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    • Hello again, back with more from my watch of AFI 100 Films list.

      Earlier posts: [Films 100 thru 87] [Films 86 thru 76] [Films 75 thru 59] [Films 58 thru 46]

      Films 45 thru 35

      45. A Streetcar Named Desire (1951)
      Some iconic moments, thoroughly watchable (if a bit silly). Unfortunately, Blanche reminds me so much of my bf's mom it is....disturbing. She's certainly not as bad or scheming as Blanche, just...she's just as shallow a pool and just as likely to feign flighty incapability. But I digress!


      44. The Birth Of A Nation (1915)
      This film...ooofff. It has some remarkable shots (especially for 1915!) and some fascinating (if unsuccessful) effects. Viewed only as a technical work of putting image to film, it is pretty incredible for its time...more coherent than many of the other films on this list that were produced later...

      But this film...is simply evil. At essentially every moment in this film, the content of it is disgusting. It is at best uncomfortable, often stomach-churning...at worst it is a complete fabrication of history presented as truth and done in the most despicable manner possible. I was aware that it was horribly racist and revered the KKK and included blackface, but even being prepared for all that by the end I was extremely distraught...that someone could create such damaging and horrific "art" is not news, but watching it and getting acquainted with it for 3 hours is difficult and feels utterly shitty.

      The plot is not free of issue pre- or during the war, but everything post-war is so much worse than I could have been prepared for. The content is extreme. I was so angry when it was over...I can only imagine it's a similar feeling to watching Triumph of the Will or some other evil use of cinema.

      I've been wanting to watch Nate Parker's The Birth Of A Nation to see if it's a meaningful echo/response to this film, but I've yet to find the time (and am still unsure if I'll be able to watch and judge the rape scene in a "fair" light :S).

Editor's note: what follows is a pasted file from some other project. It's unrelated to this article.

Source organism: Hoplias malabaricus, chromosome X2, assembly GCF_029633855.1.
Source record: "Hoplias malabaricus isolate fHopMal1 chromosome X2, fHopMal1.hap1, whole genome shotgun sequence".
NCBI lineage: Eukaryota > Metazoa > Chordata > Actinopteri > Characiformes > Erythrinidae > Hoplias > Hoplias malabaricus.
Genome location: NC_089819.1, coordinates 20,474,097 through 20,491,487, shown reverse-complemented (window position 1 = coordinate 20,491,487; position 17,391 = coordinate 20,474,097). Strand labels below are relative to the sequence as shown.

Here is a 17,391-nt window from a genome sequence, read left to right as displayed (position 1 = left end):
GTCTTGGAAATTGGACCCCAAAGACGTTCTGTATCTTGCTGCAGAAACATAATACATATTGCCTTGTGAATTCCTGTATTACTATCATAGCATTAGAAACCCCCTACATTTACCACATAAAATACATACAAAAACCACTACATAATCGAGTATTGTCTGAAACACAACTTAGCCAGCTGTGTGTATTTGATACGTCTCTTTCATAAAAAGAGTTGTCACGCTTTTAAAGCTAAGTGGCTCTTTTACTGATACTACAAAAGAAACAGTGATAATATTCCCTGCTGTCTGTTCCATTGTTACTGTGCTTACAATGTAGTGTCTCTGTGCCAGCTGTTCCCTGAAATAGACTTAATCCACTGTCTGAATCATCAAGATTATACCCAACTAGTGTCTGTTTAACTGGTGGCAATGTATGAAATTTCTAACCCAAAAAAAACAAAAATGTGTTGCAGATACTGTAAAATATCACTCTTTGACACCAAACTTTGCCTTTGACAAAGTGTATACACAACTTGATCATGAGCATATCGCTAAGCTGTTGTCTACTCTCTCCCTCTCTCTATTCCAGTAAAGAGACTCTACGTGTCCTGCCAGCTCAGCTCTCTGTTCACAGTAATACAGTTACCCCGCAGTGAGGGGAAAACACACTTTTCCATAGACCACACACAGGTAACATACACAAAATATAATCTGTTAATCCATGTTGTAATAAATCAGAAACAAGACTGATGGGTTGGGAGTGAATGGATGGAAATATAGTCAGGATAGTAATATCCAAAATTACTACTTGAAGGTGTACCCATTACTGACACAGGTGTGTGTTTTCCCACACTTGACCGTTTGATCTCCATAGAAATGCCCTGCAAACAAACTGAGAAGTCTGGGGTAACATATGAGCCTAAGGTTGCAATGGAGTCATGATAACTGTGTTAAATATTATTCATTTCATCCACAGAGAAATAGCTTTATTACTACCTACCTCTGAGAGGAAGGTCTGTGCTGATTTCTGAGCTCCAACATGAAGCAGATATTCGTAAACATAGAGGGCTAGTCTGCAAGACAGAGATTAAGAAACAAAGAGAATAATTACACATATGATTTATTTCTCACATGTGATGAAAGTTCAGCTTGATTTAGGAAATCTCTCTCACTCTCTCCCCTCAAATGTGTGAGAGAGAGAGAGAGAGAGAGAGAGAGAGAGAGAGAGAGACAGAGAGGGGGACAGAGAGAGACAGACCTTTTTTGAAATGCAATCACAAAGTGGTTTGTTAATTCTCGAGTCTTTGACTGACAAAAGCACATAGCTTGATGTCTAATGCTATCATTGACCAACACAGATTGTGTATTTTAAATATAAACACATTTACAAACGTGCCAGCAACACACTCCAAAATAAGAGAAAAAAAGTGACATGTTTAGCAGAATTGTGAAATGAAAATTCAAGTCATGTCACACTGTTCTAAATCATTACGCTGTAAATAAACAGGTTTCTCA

Fuck this film and D.W. Griffith.


      43. King Kong (1933))
      So King Kong is not without problematic elements, but after The Birth Of A Nation I was just so excited to watch 1930's special effects. @_@
      (Never thought I'd say that!)

      And I was really impressed! Kong's face does NOT AT ALL hold up, many of his movements are very artificial and rubbery, but although not 100% convincing the rear-projection bits with the human actors are INSANELY IMPRESSIVE for 1933. Like...wow!


      42. Rear Window (1954)
      Good film! I think it's kind of insane that in the end the guy actually did kill her??? but aside from that largely silly ending, it was tight and exciting, cool gimmick, well-shot/blocked.


      41. West Side Story (1961)
      A little surprised this was as high on the list as it was? I had seen it before in school and it's obviously a classic, but it really only has maybe 3-4 great songs and while it's well done it's not quite mind-blowing? Maybe for the time.


      40. North By Northwest (1959)
      Okay I liked a lot of this, but the love scenes and the iconic crop-duster bit are...kind of insane. Setting those bits aside though, it was a fun film and the plot felt more reasonable than Double Indemnity so...decent film.


      39. Doctor Zhivago (1965)
      I was quite disappointed with this one...maybe in part because of the acting conventions of the time? There's not quite enough emotion in Zhivago's face to sell me on his longing and love and suffering and such...and it's so long and both so much and so little happens. I mentioned watching this to my coworker (she's seen a lot of these older films) and she exclaimed "Oh what a romance!!" and I just...don't get it. Also his poor wife! Eugh. The sets/locations were the best part for me.